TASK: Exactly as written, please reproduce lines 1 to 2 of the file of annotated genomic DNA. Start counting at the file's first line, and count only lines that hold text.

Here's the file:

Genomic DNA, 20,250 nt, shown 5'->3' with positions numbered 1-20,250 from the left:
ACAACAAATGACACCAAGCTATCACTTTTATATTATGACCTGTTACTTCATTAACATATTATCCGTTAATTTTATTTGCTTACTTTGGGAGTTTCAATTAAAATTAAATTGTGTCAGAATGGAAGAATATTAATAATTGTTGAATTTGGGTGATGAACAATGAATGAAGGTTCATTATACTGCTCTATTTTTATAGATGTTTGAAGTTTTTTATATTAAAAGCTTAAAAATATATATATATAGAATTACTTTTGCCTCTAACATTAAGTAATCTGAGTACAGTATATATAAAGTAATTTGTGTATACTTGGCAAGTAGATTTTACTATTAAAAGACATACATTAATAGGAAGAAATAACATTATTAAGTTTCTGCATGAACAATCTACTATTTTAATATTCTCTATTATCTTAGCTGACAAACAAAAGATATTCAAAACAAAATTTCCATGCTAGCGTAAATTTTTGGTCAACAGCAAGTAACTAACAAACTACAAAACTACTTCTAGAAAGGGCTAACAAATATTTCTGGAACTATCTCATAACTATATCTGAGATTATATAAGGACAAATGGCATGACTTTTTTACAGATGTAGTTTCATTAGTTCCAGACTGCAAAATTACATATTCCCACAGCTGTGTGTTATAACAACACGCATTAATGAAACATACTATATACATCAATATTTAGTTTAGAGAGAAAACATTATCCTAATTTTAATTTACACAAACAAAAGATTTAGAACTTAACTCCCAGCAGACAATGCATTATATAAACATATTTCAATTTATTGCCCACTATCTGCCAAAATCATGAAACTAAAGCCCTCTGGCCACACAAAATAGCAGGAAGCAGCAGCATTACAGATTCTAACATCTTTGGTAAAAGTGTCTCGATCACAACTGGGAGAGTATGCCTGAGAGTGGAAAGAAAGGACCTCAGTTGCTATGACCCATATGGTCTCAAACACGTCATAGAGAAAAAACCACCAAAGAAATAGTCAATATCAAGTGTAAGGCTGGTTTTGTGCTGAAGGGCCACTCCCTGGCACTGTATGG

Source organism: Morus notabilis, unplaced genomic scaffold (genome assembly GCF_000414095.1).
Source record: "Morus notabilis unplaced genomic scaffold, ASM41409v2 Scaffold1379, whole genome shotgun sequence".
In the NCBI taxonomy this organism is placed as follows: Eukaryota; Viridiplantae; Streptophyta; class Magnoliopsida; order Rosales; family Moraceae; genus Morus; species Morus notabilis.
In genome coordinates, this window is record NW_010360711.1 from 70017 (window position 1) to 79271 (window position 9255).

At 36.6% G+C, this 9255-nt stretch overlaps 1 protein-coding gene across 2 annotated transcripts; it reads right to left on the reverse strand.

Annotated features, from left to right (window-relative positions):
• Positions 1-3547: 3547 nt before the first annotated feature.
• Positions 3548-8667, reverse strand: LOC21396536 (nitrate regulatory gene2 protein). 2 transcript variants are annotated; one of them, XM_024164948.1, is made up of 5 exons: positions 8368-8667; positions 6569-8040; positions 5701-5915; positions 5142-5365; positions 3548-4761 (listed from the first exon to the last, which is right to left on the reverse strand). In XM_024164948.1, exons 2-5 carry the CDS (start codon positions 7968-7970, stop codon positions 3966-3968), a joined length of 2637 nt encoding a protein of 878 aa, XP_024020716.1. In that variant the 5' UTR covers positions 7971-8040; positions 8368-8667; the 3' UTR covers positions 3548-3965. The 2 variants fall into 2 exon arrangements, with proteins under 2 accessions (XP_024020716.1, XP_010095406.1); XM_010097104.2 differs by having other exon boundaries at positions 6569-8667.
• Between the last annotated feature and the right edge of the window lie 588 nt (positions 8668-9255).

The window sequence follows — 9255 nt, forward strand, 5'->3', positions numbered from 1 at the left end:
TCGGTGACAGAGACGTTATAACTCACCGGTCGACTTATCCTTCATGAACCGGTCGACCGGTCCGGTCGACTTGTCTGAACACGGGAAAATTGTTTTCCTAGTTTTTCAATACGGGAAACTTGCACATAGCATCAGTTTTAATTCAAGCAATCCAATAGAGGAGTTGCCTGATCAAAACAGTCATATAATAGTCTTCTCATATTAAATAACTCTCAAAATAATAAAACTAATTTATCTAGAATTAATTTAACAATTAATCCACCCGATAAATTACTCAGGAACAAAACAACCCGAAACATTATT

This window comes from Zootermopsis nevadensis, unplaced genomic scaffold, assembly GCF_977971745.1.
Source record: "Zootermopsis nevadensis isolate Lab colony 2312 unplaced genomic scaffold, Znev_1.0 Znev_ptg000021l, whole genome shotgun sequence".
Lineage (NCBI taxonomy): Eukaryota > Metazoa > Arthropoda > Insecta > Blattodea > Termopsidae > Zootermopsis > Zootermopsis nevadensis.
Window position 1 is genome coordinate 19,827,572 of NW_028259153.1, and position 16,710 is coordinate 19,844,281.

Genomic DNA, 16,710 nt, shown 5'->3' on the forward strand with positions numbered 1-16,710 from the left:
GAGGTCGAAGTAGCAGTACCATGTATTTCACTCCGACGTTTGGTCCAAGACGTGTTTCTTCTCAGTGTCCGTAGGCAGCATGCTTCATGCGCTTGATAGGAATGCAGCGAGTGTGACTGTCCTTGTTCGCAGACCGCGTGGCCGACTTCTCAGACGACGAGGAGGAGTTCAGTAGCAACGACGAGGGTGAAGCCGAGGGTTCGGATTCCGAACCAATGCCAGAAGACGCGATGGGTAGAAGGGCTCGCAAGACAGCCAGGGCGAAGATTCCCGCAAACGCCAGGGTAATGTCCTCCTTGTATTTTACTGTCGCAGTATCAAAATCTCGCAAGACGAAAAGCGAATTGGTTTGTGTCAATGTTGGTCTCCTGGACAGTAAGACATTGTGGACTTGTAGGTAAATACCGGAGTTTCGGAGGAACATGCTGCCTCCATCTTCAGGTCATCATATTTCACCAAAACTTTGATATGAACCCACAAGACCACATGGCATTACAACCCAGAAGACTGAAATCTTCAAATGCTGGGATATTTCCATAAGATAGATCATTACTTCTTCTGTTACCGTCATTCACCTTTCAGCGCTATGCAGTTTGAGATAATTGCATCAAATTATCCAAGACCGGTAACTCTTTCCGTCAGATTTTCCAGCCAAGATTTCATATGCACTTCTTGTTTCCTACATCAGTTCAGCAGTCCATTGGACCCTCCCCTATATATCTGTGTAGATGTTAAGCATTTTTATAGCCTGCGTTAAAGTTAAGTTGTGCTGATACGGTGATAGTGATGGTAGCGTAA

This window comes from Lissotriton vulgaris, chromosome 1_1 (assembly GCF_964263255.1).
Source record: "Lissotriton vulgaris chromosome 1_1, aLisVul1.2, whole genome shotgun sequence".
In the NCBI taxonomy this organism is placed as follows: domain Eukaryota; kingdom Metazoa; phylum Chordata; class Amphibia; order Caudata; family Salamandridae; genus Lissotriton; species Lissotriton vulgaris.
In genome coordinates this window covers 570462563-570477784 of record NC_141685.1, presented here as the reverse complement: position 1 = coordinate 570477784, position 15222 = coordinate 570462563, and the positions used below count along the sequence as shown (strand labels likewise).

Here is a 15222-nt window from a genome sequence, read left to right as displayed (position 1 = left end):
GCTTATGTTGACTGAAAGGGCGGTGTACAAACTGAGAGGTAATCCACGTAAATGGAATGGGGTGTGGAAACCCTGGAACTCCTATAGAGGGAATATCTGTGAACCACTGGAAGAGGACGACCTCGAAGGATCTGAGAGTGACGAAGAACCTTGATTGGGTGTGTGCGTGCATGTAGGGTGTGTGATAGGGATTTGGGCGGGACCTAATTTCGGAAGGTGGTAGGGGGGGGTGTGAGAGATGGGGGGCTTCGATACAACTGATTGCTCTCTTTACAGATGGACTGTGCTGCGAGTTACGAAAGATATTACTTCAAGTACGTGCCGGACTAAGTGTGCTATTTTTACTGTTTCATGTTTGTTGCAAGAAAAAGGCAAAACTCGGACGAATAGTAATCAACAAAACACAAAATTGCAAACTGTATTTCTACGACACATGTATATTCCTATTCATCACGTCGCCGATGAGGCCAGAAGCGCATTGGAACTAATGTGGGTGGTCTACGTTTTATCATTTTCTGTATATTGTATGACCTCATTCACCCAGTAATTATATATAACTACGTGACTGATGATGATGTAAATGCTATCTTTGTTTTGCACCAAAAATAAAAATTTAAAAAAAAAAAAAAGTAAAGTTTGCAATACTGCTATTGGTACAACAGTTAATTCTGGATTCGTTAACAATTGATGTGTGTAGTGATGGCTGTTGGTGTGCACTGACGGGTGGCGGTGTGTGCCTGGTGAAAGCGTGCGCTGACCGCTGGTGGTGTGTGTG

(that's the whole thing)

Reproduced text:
Genomic DNA, 20,250 nt, shown 5'->3' with positions numbered 1-20,250 from the left:
ACAACAAATGACACCAAGCTATCACTTTTATATTATGACCTGTTACTTCATTAACATATTATCCGTTAATTTTATTTGCTTACTTTGGGAGTTTCAATTAAAATTAAATTGTGTCAGAATGGAAGAATATTAATAATTGTTGAATTTGGGTGATGAACAATGAATGAAGGTTCATTATACTGCTCTATTTTTATAGATGTTTGAAGTTTTTTATATTAAAAGCTTAAAAATATATATATATAGAATTACTTTTGCCTCTAACATTAAGTAATCTGAGTACAGTATATATAAAGTAATTTGTGTATACTTGGCAAGTAGATTTTACTATTAAAAGACATACATTAATAGGAAGAAATAACATTATTAAGTTTCTGCATGAACAATCTACTATTTTAATATTCTCTATTATCTTAGCTGACAAACAAAAGATATTCAAAACAAAATTTCCATGCTAGCGTAAATTTTTGGTCAACAGCAAGTAACTAACAAACTACAAAACTACTTCTAGAAAGGGCTAACAAATATTTCTGGAACTATCTCATAACTATATCTGAGATTATATAAGGACAAATGGCATGACTTTTTTACAGATGTAGTTTCATTAGTTCCAGACTGCAAAATTACATATTCCCACAGCTGTGTGTTATAACAACACGCATTAATGAAACATACTATATACATCAATATTTAGTTTAGAGAGAAAACATTATCCTAATTTTAATTTACACAAACAAAAGATTTAGAACTTAACTCCCAGCAGACAATGCATTATATAAACATATTTCAATTTATTGCCCACTATCTGCCAAAATCATGAAACTAAAGCCCTCTGGCCACACAAAATAGCAGGAAGCAGCAGCATTACAGATTCTAACATCTTTGGTAAAAGTGTCTCGATCACAACTGGGAGAGTATGCCTGAGAGTGGAAAGAAAGGACCTCAGTTGCTATGACCCATATGGTCTCAAACACGTCATAGAGAAAAAACCACCAAAGAAATAGTCAATATCAAGTGTAAGGCTGGTTTTGTGCTGAAGGGCCACTCCCTGGCACTGTATGG